Tax dispute sheds light on opposition facing Chinese leaders | South China Morning Post
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Tax dispute sheds light on opposition facing Chinese leaders

Central authority demands for increased tax collection are hindered by entwined interests of local authorities and developers

PUBLISHED : Friday, 29 November, 2013, 5:06pm
UPDATED : Friday, 29 November, 2013, 5:06pm
 

An escalating public dispute between state media and developers about unpaid land appreciation tax is shedding light on the deep-seated opposition facing Chinese leaders as they deepen economic reforms.

On the surface, the dispute is about how much tax is unpaid but analysts say the conflict runs deeper. The power of local authorities and money from developers are closely mingled together, they say, making the push by central authorities to collect more tax a politically tough and sensitive challenge.

The dispute was sparked when State TV quoted an estimate from a Beijing lawyer Li Jinsong as saying that Chinese developers had unpaid land appreciation tax of 3.8 trillion yuan (HK$4.8 trillion) in the eight years between 2005 and last year. The programme named dozens of top developers including Agile, Soho China, Guangzhou R&F and China Vanke.

A few hours after that broadcast, Ren Zhiqiang, the outspoken chairman of Huayuan Property, a medium-sized state developer, posted the video on his Weibo account and gave an eight-point explanation of ‘mistakes’ in the programme.

The two parties fighting each other in the front are the weakest groups. The biggest beneficiary and the one that has discourse power are hiding behind them
Rosealea Yao, GK Dragonomics

“Can’t the state CCTV be professional and rational? Don’t always try to fool people!” Ren wrote on Weibo.

He later said he was considering a lawsuit against CCTV and also initiated a press conference on Wednesday by the China Real Estate Association about the broadcast. Apart from Ren, reaction from other developers has been more measured. Some decided not to attend the conference at the last minute, but over a dozen have published statements, denying any tax evasion.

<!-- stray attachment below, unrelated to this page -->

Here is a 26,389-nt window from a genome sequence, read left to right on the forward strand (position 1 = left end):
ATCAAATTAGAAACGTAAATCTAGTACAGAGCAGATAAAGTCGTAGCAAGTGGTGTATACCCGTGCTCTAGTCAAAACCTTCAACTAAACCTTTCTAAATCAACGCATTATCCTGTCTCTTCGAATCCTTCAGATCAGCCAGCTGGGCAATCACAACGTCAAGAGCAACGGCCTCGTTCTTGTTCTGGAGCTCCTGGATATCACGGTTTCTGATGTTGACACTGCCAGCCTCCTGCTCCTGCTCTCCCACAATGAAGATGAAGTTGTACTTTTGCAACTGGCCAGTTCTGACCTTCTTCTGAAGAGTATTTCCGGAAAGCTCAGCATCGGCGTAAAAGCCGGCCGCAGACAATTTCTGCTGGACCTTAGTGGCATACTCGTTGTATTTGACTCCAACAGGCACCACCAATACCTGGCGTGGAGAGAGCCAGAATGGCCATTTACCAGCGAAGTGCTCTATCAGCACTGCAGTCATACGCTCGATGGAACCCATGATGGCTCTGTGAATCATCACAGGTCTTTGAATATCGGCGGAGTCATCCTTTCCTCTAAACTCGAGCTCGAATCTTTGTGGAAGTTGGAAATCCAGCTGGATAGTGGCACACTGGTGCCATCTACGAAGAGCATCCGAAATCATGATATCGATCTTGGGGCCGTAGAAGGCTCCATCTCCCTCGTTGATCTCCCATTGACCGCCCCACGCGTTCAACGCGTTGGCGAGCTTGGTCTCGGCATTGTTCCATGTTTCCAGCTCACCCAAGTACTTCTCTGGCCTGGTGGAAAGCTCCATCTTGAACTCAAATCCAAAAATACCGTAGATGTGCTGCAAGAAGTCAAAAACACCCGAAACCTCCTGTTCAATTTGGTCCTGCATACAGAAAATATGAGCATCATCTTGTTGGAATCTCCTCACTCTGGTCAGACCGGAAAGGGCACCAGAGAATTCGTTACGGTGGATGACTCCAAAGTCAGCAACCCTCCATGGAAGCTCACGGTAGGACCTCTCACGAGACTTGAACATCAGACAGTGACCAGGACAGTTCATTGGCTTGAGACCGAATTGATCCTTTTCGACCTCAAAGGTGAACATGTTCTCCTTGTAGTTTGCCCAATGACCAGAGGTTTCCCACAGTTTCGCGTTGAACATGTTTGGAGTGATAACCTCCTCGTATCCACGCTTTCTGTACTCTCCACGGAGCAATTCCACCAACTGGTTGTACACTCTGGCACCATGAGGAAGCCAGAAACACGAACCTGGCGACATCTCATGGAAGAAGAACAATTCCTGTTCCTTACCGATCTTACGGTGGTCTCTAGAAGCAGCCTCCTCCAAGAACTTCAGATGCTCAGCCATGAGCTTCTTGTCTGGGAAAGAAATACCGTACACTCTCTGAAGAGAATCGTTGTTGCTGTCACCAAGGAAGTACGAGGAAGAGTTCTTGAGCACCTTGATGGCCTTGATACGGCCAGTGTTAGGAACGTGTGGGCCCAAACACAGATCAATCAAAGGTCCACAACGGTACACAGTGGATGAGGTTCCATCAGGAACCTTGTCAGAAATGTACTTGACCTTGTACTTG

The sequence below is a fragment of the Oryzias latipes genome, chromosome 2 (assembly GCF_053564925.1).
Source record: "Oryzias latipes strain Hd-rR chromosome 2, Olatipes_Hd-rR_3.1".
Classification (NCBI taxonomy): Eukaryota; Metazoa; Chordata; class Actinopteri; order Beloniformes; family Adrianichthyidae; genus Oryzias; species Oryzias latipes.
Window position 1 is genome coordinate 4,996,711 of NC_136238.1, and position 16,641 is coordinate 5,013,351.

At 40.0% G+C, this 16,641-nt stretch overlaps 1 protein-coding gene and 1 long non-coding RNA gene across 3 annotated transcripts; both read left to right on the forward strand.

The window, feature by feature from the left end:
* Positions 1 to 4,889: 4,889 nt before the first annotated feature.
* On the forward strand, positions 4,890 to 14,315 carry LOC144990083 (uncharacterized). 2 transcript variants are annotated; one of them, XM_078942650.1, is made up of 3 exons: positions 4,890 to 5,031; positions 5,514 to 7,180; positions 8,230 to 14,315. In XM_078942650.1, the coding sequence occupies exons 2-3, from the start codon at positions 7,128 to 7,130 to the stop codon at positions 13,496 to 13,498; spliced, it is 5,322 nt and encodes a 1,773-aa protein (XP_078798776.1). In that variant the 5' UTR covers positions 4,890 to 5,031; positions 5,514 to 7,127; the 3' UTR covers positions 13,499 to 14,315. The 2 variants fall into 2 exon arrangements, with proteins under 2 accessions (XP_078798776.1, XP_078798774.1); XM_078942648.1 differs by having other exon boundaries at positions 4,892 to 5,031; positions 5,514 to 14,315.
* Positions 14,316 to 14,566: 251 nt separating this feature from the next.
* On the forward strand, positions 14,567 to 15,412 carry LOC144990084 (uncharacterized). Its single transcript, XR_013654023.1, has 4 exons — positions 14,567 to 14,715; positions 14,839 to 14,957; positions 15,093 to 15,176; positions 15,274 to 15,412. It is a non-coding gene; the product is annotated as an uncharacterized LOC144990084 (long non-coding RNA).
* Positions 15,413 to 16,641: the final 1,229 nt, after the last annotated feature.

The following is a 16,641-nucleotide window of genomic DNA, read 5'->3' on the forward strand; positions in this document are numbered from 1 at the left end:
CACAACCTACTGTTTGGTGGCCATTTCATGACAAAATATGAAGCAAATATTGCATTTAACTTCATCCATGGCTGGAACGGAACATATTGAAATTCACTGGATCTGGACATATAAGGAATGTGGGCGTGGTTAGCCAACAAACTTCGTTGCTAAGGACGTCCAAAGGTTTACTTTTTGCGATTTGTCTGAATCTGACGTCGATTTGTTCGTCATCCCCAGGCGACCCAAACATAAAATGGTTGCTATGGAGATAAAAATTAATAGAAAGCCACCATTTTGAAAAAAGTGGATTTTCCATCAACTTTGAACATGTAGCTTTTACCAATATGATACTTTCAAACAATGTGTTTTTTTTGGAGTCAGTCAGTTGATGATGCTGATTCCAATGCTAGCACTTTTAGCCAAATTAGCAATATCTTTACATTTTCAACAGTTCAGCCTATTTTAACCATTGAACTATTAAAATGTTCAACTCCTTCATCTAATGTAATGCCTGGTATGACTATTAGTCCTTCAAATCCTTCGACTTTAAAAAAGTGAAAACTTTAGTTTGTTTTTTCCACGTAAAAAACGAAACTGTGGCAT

“The two parties fighting each other in the front are the weakest groups (involved in the dispute). The biggest beneficiary and the one that has discourse power are hiding behind them,” said Rosealea Yao, a senior analyst with GK Dragonomics in Beijing.

It is not known whether the controversial report, contained in a series of two broadcasts on November 17 and 24, was conducted on the directive of top leaders. CCTV’s news section often receives guidelines from high-ranking officials and is perceived as representing the state’s stance.

China’s central government has pledged for the past decade to step up collection of land appreciation tax, but with little success.

“The root problem is that developers and local governments are an interest coalition,” Yao said.

Chinese cities are heavily reliant on the property market and at least 30 per cent of their revenues come from land sale proceeds.

But soaring home prices and widening wealth gap has fomented social discontent.

China’s former premier Wen Jiabao has tried to steer the discontent towards developers. He told an online chat before the parliament gathering in March 2011 that: “I haven’t checked every developer’s profits, but you should shoulder certain social responsibility as a member of the society.”

Developers, particularly Ren, have fought back, criticising the government of too much control over market activities. On the ground, they find allies in local officials who need their money to build everything from public toilets to high-speed rails.

Land appreciation tax is collected by local governments, who have much leeway on deciding the actual tax rate. When a developer gets a pre-sale licence, it needs to pay a certain amount of land appreciation tax based on the asking price of the project. When the project is sold out, the exact amount of the tax will be calculated, deducting the cost of land, construction, marketing and other expenditure from the sales revenues, and multiplying the result by progressive tax rates.

In reality, sales of a property project can span several years – unintentionally or intentionally - so developers often set aside a certain amount of provision each year, which after many years ends up amounting to billions of yuan of tax due on their financial reports.

“It’s simple in theory, but very complicated, troublesome and costly to collect the tax,” Liu Shangxi, a deputy research head at the think tank of the Ministry of Finance, told CCTV.

For now, a statement from China’s State Administration of Taxation has temporarily settled the dust on the issue of unpaid tax by developers. “The method used recently by a relevant person in the calculation of enormous unpaid (land appreciation) tax, which attracted public attention, is not correct. (The person) has some misunderstanding and misinterpretation about tax policy and collection,” the tax ministry said on Tuesday.

But the public debate goes on, as the question is still unanswered as to whether and how much Chinese developers owe in land appreciation tax.

Lawyer Li Jinsong, estimator of the 3.8 trillion yuan unpaid tax, said after the tax ministry’s statement that the key for China was to collect the tax due, regardless of the exact number.

“The real problem is with the tax bureau itself,” he said.

He was joined by an independent economist Ma Guangyuan. “We have many things in China that can withstand however many barks but not the determination to reveal the truth,” Ma wrote on Weibo.

 

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